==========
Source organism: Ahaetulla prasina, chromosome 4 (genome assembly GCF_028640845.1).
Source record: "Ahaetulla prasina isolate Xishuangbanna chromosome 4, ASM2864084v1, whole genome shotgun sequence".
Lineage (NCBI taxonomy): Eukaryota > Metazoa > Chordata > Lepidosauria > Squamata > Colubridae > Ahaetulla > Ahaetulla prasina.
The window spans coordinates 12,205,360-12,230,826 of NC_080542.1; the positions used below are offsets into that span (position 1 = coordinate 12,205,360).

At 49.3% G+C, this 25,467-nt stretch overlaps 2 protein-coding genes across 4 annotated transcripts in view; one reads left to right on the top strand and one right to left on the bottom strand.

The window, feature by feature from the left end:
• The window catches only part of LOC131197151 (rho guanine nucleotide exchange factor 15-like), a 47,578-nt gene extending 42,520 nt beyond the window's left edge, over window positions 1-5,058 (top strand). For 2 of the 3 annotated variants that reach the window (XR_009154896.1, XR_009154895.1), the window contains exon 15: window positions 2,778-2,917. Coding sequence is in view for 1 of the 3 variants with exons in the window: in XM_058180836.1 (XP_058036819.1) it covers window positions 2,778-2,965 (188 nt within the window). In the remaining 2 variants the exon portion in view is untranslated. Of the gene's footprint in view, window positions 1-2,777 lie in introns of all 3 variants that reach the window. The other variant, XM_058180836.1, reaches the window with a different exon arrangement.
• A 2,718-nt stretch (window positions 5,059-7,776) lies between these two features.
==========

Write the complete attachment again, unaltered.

Source organism: Ahaetulla prasina, chromosome 4 (genome assembly GCF_028640845.1).
Source record: "Ahaetulla prasina isolate Xishuangbanna chromosome 4, ASM2864084v1, whole genome shotgun sequence".
Lineage (NCBI taxonomy): Eukaryota > Metazoa > Chordata > Lepidosauria > Squamata > Colubridae > Ahaetulla > Ahaetulla prasina.
The window spans coordinates 12,205,360-12,230,826 of NC_080542.1; the positions used below are offsets into that span (position 1 = coordinate 12,205,360).

At 49.3% G+C, this 25,467-nt stretch overlaps 2 protein-coding genes across 4 annotated transcripts in view; one reads left to right on the top strand and one right to left on the bottom strand.

The window, feature by feature from the left end:
• The window catches only part of LOC131197151 (rho guanine nucleotide exchange factor 15-like), a 47,578-nt gene extending 42,520 nt beyond the window's left edge, over window positions 1-5,058 (top strand). For 2 of the 3 annotated variants that reach the window (XR_009154896.1, XR_009154895.1), the window contains exon 15: window positions 2,778-2,917. Coding sequence is in view for 1 of the 3 variants with exons in the window: in XM_058180836.1 (XP_058036819.1) it covers window positions 2,778-2,965 (188 nt within the window). In the remaining 2 variants the exon portion in view is untranslated. Of the gene's footprint in view, window positions 1-2,777 lie in introns of all 3 variants that reach the window. The other variant, XM_058180836.1, reaches the window with a different exon arrangement.
• A 2,718-nt stretch (window positions 5,059-7,776) lies between these two features.